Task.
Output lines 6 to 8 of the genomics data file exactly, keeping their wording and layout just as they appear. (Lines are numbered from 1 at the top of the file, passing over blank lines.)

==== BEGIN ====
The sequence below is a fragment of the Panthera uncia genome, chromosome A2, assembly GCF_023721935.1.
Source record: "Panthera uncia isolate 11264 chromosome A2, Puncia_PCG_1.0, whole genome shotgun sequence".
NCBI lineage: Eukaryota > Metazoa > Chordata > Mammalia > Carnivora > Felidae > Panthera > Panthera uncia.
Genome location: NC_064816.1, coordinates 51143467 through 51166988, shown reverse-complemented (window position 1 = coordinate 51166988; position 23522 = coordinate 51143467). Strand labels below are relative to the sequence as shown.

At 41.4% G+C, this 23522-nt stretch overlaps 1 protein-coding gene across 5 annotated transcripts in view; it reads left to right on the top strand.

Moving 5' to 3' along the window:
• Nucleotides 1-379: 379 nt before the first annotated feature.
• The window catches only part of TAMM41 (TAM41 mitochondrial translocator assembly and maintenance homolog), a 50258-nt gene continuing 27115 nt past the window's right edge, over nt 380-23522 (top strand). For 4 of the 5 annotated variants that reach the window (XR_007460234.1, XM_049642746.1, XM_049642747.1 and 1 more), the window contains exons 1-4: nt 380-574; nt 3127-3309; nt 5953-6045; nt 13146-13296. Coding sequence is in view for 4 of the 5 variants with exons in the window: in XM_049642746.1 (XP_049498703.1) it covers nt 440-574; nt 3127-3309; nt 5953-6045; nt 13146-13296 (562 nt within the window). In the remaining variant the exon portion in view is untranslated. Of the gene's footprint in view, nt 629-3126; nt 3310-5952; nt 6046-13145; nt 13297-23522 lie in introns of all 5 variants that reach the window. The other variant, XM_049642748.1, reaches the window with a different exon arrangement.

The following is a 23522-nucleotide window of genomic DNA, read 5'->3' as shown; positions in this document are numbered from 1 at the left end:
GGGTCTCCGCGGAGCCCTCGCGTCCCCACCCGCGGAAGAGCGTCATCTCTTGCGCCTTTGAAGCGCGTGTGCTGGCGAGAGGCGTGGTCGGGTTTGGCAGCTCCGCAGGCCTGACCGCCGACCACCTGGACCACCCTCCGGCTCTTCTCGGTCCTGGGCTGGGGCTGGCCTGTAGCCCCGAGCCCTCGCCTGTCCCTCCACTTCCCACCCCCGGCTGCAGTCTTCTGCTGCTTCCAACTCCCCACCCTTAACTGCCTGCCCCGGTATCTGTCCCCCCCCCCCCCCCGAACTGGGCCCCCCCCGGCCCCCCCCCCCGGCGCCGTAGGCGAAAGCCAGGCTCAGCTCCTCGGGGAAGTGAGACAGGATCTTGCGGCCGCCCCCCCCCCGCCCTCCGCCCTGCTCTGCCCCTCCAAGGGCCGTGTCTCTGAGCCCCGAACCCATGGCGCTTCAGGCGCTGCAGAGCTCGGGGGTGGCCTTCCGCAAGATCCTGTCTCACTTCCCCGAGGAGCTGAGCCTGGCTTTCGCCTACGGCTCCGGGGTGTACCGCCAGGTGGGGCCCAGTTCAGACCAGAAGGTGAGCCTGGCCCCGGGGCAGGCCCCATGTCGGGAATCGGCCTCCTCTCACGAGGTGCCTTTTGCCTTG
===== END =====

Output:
Moving 5' to 3' along the window:
• Nucleotides 1-379: 379 nt before the first annotated feature.
• The window catches only part of TAMM41 (TAM41 mitochondrial translocator assembly and maintenance homolog), a 50258-nt gene continuing 27115 nt past the window's right edge, over nt 380-23522 (top strand). For 4 of the 5 annotated variants that reach the window (XR_007460234.1, XM_049642746.1, XM_049642747.1 and 1 more), the window contains exons 1-4: nt 380-574; nt 3127-3309; nt 5953-6045; nt 13146-13296. Coding sequence is in view for 4 of the 5 variants with exons in the window: in XM_049642746.1 (XP_049498703.1) it covers nt 440-574; nt 3127-3309; nt 5953-6045; nt 13146-13296 (562 nt within the window). In the remaining variant the exon portion in view is untranslated. Of the gene's footprint in view, nt 629-3126; nt 3310-5952; nt 6046-13145; nt 13297-23522 lie in introns of all 5 variants that reach the window. The other variant, XM_049642748.1, reaches the window with a different exon arrangement.